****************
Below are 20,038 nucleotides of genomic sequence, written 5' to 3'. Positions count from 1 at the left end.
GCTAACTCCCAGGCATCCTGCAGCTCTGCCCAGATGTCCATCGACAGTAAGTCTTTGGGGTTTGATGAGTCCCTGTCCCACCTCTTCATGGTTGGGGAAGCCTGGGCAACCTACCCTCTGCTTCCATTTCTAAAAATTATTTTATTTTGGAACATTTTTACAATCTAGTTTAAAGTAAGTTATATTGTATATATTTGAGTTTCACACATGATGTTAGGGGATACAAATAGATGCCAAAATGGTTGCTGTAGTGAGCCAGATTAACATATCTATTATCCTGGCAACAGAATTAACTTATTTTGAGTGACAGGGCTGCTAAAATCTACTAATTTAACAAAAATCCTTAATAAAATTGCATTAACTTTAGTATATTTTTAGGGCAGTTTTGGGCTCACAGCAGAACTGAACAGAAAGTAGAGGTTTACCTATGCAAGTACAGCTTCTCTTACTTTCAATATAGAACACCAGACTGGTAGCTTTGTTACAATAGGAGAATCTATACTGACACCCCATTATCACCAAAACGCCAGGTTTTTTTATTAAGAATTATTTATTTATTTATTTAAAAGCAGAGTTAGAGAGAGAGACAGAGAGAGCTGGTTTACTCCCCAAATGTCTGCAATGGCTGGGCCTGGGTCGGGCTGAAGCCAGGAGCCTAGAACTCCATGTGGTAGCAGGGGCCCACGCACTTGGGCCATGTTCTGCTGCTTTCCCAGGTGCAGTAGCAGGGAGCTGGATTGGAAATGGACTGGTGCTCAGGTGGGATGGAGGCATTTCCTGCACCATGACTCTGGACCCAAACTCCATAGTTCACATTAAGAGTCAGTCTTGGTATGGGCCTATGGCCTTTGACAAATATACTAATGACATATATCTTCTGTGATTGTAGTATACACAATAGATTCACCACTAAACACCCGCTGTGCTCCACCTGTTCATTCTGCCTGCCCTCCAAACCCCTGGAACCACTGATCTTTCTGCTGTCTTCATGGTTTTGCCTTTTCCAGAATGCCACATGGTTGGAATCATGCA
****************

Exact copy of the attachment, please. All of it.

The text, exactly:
Below are 20,038 nucleotides of genomic sequence, written 5' to 3'. Positions count from 1 at the left end.
GCTAACTCCCAGGCATCCTGCAGCTCTGCCCAGATGTCCATCGACAGTAAGTCTTTGGGGTTTGATGAGTCCCTGTCCCACCTCTTCATGGTTGGGGAAGCCTGGGCAACCTACCCTCTGCTTCCATTTCTAAAAATTATTTTATTTTGGAACATTTTTACAATCTAGTTTAAAGTAAGTTATATTGTATATATTTGAGTTTCACACATGATGTTAGGGGATACAAATAGATGCCAAAATGGTTGCTGTAGTGAGCCAGATTAACATATCTATTATCCTGGCAACAGAATTAACTTATTTTGAGTGACAGGGCTGCTAAAATCTACTAATTTAACAAAAATCCTTAATAAAATTGCATTAACTTTAGTATATTTTTAGGGCAGTTTTGGGCTCACAGCAGAACTGAACAGAAAGTAGAGGTTTACCTATGCAAGTACAGCTTCTCTTACTTTCAATATAGAACACCAGACTGGTAGCTTTGTTACAATAGGAGAATCTATACTGACACCCCATTATCACCAAAACGCCAGGTTTTTTTATTAAGAATTATTTATTTATTTATTTAAAAGCAGAGTTAGAGAGAGAGACAGAGAGAGCTGGTTTACTCCCCAAATGTCTGCAATGGCTGGGCCTGGGTCGGGCTGAAGCCAGGAGCCTAGAACTCCATGTGGTAGCAGGGGCCCACGCACTTGGGCCATGTTCTGCTGCTTTCCCAGGTGCAGTAGCAGGGAGCTGGATTGGAAATGGACTGGTGCTCAGGTGGGATGGAGGCATTTCCTGCACCATGACTCTGGACCCAAACTCCATAGTTCACATTAAGAGTCAGTCTTGGTATGGGCCTATGGCCTTTGACAAATATACTAATGACATATATCTTCTGTGATTGTAGTATACACAATAGATTCACCACTAAACACCCGCTGTGCTCCACCTGTTCATTCTGCCTGCCCTCCAAACCCCTGGAACCACTGATCTTTCTGCTGTCTTCATGGTTTTGCCTTTTCCAGAATGCCACATGGTTGGAATCATGCA